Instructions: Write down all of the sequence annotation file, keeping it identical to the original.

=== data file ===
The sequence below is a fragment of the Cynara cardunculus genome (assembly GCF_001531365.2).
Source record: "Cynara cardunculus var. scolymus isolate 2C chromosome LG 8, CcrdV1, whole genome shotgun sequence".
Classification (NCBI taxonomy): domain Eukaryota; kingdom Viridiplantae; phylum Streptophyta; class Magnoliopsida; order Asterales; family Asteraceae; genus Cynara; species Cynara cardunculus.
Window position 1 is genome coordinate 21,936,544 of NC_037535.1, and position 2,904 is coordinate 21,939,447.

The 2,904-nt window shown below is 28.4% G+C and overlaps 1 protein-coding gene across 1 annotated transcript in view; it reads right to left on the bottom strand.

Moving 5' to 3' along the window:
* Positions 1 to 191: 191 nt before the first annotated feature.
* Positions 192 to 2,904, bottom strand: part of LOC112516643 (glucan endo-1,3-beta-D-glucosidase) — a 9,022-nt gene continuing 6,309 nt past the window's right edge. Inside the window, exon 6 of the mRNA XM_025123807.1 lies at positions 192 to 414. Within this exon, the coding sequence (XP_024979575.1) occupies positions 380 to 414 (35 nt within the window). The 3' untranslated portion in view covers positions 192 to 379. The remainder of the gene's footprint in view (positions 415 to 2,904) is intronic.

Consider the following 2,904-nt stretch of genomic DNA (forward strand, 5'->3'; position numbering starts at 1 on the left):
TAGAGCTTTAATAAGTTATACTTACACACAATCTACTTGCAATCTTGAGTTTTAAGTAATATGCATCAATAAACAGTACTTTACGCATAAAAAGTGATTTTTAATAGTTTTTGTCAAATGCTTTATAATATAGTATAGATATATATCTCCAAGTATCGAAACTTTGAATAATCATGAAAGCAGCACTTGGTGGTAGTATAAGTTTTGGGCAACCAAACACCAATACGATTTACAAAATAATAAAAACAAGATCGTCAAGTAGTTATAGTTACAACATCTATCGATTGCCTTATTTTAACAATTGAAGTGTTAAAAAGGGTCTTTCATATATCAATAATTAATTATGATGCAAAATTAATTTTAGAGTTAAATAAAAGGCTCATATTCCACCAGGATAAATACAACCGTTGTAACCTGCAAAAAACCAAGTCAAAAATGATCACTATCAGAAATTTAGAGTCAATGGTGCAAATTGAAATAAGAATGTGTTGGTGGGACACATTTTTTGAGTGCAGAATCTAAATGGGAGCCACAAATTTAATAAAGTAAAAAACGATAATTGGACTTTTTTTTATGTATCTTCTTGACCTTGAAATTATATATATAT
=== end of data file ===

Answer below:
The sequence below is a fragment of the Cynara cardunculus genome (assembly GCF_001531365.2).
Source record: "Cynara cardunculus var. scolymus isolate 2C chromosome LG 8, CcrdV1, whole genome shotgun sequence".
Classification (NCBI taxonomy): domain Eukaryota; kingdom Viridiplantae; phylum Streptophyta; class Magnoliopsida; order Asterales; family Asteraceae; genus Cynara; species Cynara cardunculus.
Window position 1 is genome coordinate 21,936,544 of NC_037535.1, and position 2,904 is coordinate 21,939,447.

The 2,904-nt window shown below is 28.4% G+C and overlaps 1 protein-coding gene across 1 annotated transcript in view; it reads right to left on the bottom strand.

Moving 5' to 3' along the window:
* Positions 1 to 191: 191 nt before the first annotated feature.
* Positions 192 to 2,904, bottom strand: part of LOC112516643 (glucan endo-1,3-beta-D-glucosidase) — a 9,022-nt gene continuing 6,309 nt past the window's right edge. Inside the window, exon 6 of the mRNA XM_025123807.1 lies at positions 192 to 414. Within this exon, the coding sequence (XP_024979575.1) occupies positions 380 to 414 (35 nt within the window). The 3' untranslated portion in view covers positions 192 to 379. The remainder of the gene's footprint in view (positions 415 to 2,904) is intronic.

Consider the following 2,904-nt stretch of genomic DNA (forward strand, 5'->3'; position numbering starts at 1 on the left):
TAGAGCTTTAATAAGTTATACTTACACACAATCTACTTGCAATCTTGAGTTTTAAGTAATATGCATCAATAAACAGTACTTTACGCATAAAAAGTGATTTTTAATAGTTTTTGTCAAATGCTTTATAATATAGTATAGATATATATCTCCAAGTATCGAAACTTTGAATAATCATGAAAGCAGCACTTGGTGGTAGTATAAGTTTTGGGCAACCAAACACCAATACGATTTACAAAATAATAAAAACAAGATCGTCAAGTAGTTATAGTTACAACATCTATCGATTGCCTTATTTTAACAATTGAAGTGTTAAAAAGGGTCTTTCATATATCAATAATTAATTATGATGCAAAATTAATTTTAGAGTTAAATAAAAGGCTCATATTCCACCAGGATAAATACAACCGTTGTAACCTGCAAAAAACCAAGTCAAAAATGATCACTATCAGAAATTTAGAGTCAATGGTGCAAATTGAAATAAGAATGTGTTGGTGGGACACATTTTTTGAGTGCAGAATCTAAATGGGAGCCACAAATTTAATAAAGTAAAAAACGATAATTGGACTTTTTTTTATGTATCTTCTTGACCTTGAAATTATATATATAT